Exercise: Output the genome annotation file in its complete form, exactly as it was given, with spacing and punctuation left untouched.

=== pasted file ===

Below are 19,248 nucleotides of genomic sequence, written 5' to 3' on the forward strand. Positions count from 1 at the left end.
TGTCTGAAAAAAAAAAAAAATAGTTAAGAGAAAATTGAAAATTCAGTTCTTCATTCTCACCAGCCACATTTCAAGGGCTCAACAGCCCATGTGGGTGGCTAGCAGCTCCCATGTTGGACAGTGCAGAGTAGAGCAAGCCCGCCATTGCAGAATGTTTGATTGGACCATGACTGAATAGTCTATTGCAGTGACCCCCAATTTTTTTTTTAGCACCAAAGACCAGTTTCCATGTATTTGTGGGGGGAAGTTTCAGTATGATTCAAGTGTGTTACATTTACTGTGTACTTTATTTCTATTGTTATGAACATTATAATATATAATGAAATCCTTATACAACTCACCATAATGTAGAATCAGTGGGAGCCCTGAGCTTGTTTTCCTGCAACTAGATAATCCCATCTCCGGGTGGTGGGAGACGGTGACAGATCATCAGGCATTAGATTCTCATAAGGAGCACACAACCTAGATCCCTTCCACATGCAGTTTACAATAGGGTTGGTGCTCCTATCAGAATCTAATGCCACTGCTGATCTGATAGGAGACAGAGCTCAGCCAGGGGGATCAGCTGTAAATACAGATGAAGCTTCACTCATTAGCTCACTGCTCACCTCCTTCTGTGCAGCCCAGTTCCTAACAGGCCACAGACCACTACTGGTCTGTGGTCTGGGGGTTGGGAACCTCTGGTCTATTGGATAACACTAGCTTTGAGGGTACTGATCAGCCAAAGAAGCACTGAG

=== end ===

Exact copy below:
Below are 19,248 nucleotides of genomic sequence, written 5' to 3' on the forward strand. Positions count from 1 at the left end.
TGTCTGAAAAAAAAAAAAAATAGTTAAGAGAAAATTGAAAATTCAGTTCTTCATTCTCACCAGCCACATTTCAAGGGCTCAACAGCCCATGTGGGTGGCTAGCAGCTCCCATGTTGGACAGTGCAGAGTAGAGCAAGCCCGCCATTGCAGAATGTTTGATTGGACCATGACTGAATAGTCTATTGCAGTGACCCCCAATTTTTTTTTTAGCACCAAAGACCAGTTTCCATGTATTTGTGGGGGGAAGTTTCAGTATGATTCAAGTGTGTTACATTTACTGTGTACTTTATTTCTATTGTTATGAACATTATAATATATAATGAAATCCTTATACAACTCACCATAATGTAGAATCAGTGGGAGCCCTGAGCTTGTTTTCCTGCAACTAGATAATCCCATCTCCGGGTGGTGGGAGACGGTGACAGATCATCAGGCATTAGATTCTCATAAGGAGCACACAACCTAGATCCCTTCCACATGCAGTTTACAATAGGGTTGGTGCTCCTATCAGAATCTAATGCCACTGCTGATCTGATAGGAGACAGAGCTCAGCCAGGGGGATCAGCTGTAAATACAGATGAAGCTTCACTCATTAGCTCACTGCTCACCTCCTTCTGTGCAGCCCAGTTCCTAACAGGCCACAGACCACTACTGGTCTGTGGTCTGGGGGTTGGGAACCTCTGGTCTATTGGATAACACTAGCTTTGAGGGTACTGATCAGCCAAAGAAGCACTGAG